Coffee consumption in Brazil fell 1.23% in 2013, totaling 20.08 million bags of 60 kg compared to 20.33 million bags in 2012, according to a report released recently by the Brazilian Association Coffee Industry (ABIC).
This is the first decline since 2003 and the second indent of the time series of the association, which began in 1990.
In terms of per capita consumption, trends is also downward. The per capita consumption was estimated by the association in 4.87 kilograms (kg) of roasted coffee in all of last year, against 4.98 kg in 2012.
ABIC attributes the decline to the fact that the breakfast table gained numerous new options ready for consumption beverages such as juices, chocolate and soy-based beverages. Although still not consumed these drinks have shown very high growth and compete with the coffee, according to the association.
Brazil remains the world’s second largest coffee consumer after the United States. But in terms of per capita consumption, the country ranks among the 7th and 8th place, according to the ABIC, the same level as countries like Italy and France.
Present in 95% of households
Domestic coffee consumption reaches about 95% of households, but remains stable while other products or new categories grow above 20% per year, as is the case of juice ready (25%) and soy-based beverages (29%), according to research from Kantar Worldpanel.
“These categories of higher value-added defy the coffee industry for innovation and for the resumption of higher growth rates, which may occur with the offer of coffee of better quality, differentiated and certificates,” said ABIC, in a statement.
The large consumption is still concentrated in classes C and D. The association points out, however, that these consumers are looking for products with better quality, even with higher price. “Gourmet Cafés and certificates seem to be the new trend of consumers for years to come,” says the report.
ABIC estimates that the volume of sales of roasted and ground coffee sector in 2013 was R$ 7.3 billion (over 3 billion US dollars).
For 2014, the ABIC estimates the resumption of growth in domestic consumption, “at 3% to 4%”, with greater demand for higher quality coffees.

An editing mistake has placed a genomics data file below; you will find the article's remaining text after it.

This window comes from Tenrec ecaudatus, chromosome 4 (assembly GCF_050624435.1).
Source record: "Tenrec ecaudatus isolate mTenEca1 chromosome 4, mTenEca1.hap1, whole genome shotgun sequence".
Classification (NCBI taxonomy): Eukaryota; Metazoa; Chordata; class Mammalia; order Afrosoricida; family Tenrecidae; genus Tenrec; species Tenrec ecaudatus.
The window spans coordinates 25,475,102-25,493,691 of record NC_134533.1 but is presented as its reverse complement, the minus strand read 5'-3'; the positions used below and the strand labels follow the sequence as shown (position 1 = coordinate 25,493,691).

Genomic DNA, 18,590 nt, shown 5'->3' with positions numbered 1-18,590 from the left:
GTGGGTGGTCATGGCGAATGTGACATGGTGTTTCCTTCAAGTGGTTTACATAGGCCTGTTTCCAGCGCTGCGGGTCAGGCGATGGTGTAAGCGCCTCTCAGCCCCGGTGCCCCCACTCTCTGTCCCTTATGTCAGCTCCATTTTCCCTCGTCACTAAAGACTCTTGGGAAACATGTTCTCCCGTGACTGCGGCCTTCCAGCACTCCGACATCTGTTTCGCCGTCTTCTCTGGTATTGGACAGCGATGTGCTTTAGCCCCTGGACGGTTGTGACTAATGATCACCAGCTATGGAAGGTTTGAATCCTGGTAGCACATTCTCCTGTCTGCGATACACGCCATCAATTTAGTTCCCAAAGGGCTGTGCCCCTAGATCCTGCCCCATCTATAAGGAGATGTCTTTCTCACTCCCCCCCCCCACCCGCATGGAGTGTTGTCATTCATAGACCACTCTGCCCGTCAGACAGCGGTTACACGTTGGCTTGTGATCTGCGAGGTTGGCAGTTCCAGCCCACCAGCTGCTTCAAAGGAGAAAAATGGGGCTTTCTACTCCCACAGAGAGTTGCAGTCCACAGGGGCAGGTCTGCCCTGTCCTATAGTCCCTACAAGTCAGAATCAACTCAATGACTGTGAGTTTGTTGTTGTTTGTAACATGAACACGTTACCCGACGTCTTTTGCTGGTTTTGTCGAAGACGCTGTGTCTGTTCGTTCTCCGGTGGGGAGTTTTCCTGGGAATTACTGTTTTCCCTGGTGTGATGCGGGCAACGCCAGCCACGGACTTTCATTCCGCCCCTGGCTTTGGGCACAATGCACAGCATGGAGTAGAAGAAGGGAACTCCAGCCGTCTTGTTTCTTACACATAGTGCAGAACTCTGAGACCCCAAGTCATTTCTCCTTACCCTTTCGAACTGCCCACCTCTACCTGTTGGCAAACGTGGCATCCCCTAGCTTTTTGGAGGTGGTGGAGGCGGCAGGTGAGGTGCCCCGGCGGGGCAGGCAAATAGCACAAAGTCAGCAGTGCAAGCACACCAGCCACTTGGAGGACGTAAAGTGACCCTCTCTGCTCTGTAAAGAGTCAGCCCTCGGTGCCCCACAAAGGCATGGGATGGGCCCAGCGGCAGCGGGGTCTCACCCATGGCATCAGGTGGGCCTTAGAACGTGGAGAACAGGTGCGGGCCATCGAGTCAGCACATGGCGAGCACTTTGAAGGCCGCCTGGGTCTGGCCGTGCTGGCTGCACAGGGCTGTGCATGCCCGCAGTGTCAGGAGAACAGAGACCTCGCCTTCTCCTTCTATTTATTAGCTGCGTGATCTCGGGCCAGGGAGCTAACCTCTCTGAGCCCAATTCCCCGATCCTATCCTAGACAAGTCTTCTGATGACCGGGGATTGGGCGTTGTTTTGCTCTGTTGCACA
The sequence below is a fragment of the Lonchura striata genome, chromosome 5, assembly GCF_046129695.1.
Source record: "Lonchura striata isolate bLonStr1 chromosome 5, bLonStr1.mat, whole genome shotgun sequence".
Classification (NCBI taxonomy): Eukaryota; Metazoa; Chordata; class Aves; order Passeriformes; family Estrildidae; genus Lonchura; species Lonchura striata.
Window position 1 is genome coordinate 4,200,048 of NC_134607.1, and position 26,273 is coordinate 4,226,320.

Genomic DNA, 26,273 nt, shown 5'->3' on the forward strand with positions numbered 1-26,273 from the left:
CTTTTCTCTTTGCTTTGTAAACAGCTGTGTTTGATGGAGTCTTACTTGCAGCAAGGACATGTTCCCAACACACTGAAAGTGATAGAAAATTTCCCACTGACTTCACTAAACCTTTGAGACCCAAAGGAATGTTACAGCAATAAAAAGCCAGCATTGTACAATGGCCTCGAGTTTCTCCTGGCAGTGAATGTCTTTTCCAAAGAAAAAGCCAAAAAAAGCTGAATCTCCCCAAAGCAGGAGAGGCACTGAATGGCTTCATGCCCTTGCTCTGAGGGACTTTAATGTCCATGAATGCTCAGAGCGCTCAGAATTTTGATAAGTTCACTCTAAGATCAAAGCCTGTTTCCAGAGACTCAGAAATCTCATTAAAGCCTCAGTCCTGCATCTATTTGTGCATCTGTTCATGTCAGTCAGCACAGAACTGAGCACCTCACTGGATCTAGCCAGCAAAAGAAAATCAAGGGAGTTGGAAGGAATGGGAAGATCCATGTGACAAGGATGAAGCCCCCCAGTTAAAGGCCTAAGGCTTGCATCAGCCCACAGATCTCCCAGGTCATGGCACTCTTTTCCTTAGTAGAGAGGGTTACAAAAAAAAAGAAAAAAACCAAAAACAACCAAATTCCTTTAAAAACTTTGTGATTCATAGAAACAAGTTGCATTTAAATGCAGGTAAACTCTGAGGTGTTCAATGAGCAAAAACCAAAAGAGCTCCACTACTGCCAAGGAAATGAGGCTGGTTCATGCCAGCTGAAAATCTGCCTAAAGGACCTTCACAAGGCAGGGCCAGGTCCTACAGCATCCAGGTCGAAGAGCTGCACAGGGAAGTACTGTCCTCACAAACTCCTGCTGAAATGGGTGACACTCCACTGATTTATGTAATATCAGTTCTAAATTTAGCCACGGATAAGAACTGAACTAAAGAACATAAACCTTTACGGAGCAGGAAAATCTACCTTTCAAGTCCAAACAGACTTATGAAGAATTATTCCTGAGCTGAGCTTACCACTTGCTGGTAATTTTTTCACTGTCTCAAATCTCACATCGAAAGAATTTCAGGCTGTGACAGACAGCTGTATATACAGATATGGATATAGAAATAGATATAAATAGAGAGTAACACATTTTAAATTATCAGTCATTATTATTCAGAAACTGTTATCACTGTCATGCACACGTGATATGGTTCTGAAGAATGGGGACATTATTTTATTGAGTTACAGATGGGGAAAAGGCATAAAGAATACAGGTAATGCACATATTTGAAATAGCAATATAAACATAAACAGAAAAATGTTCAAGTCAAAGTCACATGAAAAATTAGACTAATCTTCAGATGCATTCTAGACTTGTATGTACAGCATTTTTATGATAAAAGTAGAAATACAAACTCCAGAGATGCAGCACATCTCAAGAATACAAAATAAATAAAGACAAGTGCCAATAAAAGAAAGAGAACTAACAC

Sales of coffee capsules grows 33%
According to the association, 81% of purchases in the category coffee happen in supermarkets. Outside the home, the main sales channel are the bakeries. The report shows, however, that coffee consumption outside the home continues to grow, representing 36% of the total.
The coffee powder represented 87.4% of sales by value. New products such as capsules, latte and cappuccinos, accounted for about 3.5% in value, but increased to 33% due to strong demand, the association reports.
Shelf Prices fell
The retail prices of coffee decreased throughout 2013. According to the report, the average value of the pound fell from R $ 14.82 (almost 6 US dollars) in January 2013 to R $ 12.55 (nearly 5 US dollars) in December, down 15% for the cafes ‘traditional’ type.
Coffee remains a cheap product for consumers, especially considering the cost per cup after preparation, the ABIC says. In six years, the accumulated high was 24.6%, says the association. “On the shelves, the increase in output ranged from $ 10.15 USD / kg (about o4 US dollars/kilo) in cafes ‘traditional’ type, in January 2008, to R $ 12.65 / kg (a little over 5 US dollars/kilo) in January.
The report also highlights that decreased the number of small businesses in the coffee market. In late 2013, the entity accounted for 1,428 industries in the country, of all sizes, compared to 1,490 in the previous year.
The reduction in the volume of domestic consumption has led to Abic to strengthen his argument that it is necessary to stimulate the consumption of coffee, investing more in marketing, advertising, product differentiation and innovation